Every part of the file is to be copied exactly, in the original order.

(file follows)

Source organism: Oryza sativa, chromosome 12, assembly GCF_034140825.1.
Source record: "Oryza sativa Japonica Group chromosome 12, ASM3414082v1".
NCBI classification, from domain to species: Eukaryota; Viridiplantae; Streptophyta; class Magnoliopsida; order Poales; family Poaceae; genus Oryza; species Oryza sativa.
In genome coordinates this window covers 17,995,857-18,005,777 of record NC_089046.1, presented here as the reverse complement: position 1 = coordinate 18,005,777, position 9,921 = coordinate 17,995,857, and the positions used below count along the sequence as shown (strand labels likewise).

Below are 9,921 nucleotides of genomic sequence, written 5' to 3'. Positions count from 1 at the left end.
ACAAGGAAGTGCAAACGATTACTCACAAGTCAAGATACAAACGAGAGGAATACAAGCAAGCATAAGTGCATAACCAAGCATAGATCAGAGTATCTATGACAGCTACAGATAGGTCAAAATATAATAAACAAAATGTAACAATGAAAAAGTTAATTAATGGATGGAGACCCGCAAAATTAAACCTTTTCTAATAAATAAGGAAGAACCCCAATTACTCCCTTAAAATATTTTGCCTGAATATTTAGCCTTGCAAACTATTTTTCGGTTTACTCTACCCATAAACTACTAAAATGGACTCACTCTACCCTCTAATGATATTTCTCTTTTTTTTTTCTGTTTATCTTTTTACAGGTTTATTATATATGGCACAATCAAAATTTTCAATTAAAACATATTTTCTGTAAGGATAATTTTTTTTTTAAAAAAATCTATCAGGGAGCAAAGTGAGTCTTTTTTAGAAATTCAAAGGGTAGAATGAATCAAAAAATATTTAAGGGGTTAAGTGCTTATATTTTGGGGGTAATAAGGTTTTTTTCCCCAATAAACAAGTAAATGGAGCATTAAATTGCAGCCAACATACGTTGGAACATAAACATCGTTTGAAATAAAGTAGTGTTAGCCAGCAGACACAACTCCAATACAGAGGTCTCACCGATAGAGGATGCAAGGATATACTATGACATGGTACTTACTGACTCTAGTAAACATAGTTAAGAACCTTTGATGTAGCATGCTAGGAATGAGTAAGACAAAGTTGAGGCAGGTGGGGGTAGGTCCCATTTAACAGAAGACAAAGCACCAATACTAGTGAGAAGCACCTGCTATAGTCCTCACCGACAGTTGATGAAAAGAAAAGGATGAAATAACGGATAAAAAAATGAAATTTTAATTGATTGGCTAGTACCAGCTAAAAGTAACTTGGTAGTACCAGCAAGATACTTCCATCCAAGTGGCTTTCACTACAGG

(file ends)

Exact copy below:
Source organism: Oryza sativa, chromosome 12, assembly GCF_034140825.1.
Source record: "Oryza sativa Japonica Group chromosome 12, ASM3414082v1".
NCBI classification, from domain to species: Eukaryota; Viridiplantae; Streptophyta; class Magnoliopsida; order Poales; family Poaceae; genus Oryza; species Oryza sativa.
In genome coordinates this window covers 17,995,857-18,005,777 of record NC_089046.1, presented here as the reverse complement: position 1 = coordinate 18,005,777, position 9,921 = coordinate 17,995,857, and the positions used below count along the sequence as shown (strand labels likewise).

Below are 9,921 nucleotides of genomic sequence, written 5' to 3'. Positions count from 1 at the left end.
ACAAGGAAGTGCAAACGATTACTCACAAGTCAAGATACAAACGAGAGGAATACAAGCAAGCATAAGTGCATAACCAAGCATAGATCAGAGTATCTATGACAGCTACAGATAGGTCAAAATATAATAAACAAAATGTAACAATGAAAAAGTTAATTAATGGATGGAGACCCGCAAAATTAAACCTTTTCTAATAAATAAGGAAGAACCCCAATTACTCCCTTAAAATATTTTGCCTGAATATTTAGCCTTGCAAACTATTTTTCGGTTTACTCTACCCATAAACTACTAAAATGGACTCACTCTACCCTCTAATGATATTTCTCTTTTTTTTTTCTGTTTATCTTTTTACAGGTTTATTATATATGGCACAATCAAAATTTTCAATTAAAACATATTTTCTGTAAGGATAATTTTTTTTTTAAAAAAATCTATCAGGGAGCAAAGTGAGTCTTTTTTAGAAATTCAAAGGGTAGAATGAATCAAAAAATATTTAAGGGGTTAAGTGCTTATATTTTGGGGGTAATAAGGTTTTTTTCCCCAATAAACAAGTAAATGGAGCATTAAATTGCAGCCAACATACGTTGGAACATAAACATCGTTTGAAATAAAGTAGTGTTAGCCAGCAGACACAACTCCAATACAGAGGTCTCACCGATAGAGGATGCAAGGATATACTATGACATGGTACTTACTGACTCTAGTAAACATAGTTAAGAACCTTTGATGTAGCATGCTAGGAATGAGTAAGACAAAGTTGAGGCAGGTGGGGGTAGGTCCCATTTAACAGAAGACAAAGCACCAATACTAGTGAGAAGCACCTGCTATAGTCCTCACCGACAGTTGATGAAAAGAAAAGGATGAAATAACGGATAAAAAAATGAAATTTTAATTGATTGGCTAGTACCAGCTAAAAGTAACTTGGTAGTACCAGCAAGATACTTCCATCCAAGTGGCTTTCACTACAGG